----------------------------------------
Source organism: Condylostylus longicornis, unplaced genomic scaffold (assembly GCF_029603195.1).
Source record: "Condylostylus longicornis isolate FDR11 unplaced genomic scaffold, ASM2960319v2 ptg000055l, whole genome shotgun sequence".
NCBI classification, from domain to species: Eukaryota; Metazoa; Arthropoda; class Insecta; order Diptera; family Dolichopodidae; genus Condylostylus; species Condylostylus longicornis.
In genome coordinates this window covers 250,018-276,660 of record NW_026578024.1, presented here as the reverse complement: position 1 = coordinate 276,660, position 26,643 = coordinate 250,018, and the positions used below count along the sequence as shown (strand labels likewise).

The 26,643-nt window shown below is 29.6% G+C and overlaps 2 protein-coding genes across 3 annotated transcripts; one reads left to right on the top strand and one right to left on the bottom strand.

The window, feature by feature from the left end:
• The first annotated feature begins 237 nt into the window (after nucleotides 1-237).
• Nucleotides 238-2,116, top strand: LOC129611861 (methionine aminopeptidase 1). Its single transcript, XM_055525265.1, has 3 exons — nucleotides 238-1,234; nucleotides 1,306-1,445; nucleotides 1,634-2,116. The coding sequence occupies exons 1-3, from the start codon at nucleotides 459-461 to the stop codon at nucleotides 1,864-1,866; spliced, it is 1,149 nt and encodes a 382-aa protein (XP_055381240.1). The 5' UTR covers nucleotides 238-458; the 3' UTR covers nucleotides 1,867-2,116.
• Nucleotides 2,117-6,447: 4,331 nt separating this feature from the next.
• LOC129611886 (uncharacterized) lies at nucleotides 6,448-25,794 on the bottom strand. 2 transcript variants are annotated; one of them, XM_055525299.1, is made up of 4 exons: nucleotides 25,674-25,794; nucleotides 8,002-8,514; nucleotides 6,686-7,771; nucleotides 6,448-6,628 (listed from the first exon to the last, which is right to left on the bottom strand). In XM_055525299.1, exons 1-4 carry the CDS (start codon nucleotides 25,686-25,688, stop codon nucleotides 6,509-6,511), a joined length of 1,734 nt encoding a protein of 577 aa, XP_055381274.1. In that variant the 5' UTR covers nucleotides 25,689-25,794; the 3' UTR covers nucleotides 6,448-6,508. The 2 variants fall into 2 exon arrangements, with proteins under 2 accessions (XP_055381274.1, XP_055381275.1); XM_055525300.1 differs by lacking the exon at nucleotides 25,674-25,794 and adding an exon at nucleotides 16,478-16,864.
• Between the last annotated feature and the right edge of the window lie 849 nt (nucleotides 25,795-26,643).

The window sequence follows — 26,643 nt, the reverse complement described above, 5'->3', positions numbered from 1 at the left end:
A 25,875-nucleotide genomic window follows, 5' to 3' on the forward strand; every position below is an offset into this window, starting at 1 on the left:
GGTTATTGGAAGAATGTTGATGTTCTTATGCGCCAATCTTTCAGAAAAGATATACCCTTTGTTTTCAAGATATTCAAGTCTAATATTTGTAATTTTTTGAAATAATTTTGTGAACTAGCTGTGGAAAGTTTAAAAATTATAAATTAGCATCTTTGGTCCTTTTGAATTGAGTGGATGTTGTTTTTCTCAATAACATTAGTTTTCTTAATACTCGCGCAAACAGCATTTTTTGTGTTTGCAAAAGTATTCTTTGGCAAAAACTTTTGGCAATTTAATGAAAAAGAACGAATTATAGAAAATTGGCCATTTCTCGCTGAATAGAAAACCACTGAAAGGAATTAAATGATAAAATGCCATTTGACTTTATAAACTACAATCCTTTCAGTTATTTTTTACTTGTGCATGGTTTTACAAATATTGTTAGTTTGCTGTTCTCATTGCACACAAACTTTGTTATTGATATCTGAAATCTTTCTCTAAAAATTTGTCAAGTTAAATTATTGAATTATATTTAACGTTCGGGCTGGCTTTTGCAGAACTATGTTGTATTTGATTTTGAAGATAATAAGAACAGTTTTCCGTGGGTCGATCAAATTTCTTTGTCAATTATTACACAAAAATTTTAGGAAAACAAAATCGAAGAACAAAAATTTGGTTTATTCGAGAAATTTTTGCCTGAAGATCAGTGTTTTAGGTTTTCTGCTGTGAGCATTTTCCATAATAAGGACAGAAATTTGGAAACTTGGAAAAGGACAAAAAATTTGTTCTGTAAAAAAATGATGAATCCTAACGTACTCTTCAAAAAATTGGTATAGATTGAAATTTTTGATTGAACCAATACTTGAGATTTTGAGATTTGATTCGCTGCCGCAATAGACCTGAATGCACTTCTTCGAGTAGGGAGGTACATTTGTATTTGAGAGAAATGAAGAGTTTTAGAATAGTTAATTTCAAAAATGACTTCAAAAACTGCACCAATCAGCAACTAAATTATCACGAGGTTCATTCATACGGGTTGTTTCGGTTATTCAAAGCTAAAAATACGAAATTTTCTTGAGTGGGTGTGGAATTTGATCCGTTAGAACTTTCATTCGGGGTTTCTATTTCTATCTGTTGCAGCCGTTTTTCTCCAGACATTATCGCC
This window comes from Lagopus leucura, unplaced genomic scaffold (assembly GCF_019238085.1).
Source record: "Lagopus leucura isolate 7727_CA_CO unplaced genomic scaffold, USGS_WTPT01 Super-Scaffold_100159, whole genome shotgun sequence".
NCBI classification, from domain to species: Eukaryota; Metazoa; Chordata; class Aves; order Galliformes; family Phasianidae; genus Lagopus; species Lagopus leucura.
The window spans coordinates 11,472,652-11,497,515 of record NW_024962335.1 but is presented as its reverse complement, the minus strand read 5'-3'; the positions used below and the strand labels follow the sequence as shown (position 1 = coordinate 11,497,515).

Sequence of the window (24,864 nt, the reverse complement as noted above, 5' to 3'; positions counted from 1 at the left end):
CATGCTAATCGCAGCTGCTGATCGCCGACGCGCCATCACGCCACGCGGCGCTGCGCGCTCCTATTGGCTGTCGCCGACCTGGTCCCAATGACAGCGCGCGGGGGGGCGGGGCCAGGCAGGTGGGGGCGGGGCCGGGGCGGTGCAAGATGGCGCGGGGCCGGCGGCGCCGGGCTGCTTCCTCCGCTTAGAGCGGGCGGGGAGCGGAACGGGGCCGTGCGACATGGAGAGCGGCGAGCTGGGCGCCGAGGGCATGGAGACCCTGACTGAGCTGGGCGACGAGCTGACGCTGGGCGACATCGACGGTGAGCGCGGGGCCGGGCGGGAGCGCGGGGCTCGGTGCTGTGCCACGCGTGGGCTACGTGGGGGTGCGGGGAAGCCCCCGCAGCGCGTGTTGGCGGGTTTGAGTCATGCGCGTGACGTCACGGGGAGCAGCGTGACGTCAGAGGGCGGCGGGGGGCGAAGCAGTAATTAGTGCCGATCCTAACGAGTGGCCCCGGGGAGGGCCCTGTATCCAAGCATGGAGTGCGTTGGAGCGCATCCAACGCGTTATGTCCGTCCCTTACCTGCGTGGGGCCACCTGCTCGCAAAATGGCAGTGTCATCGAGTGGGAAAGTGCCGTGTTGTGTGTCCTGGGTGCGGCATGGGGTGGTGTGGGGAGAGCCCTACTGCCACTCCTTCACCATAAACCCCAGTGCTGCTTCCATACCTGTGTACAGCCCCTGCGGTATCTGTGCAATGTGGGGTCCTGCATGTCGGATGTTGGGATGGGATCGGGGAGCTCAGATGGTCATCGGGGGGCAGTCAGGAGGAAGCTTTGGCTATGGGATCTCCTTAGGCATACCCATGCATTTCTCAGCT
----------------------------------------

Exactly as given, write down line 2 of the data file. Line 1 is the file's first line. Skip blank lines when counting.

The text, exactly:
Source record: "Condylostylus longicornis isolate FDR11 unplaced genomic scaffold, ASM2960319v2 ptg000055l, whole genome shotgun sequence".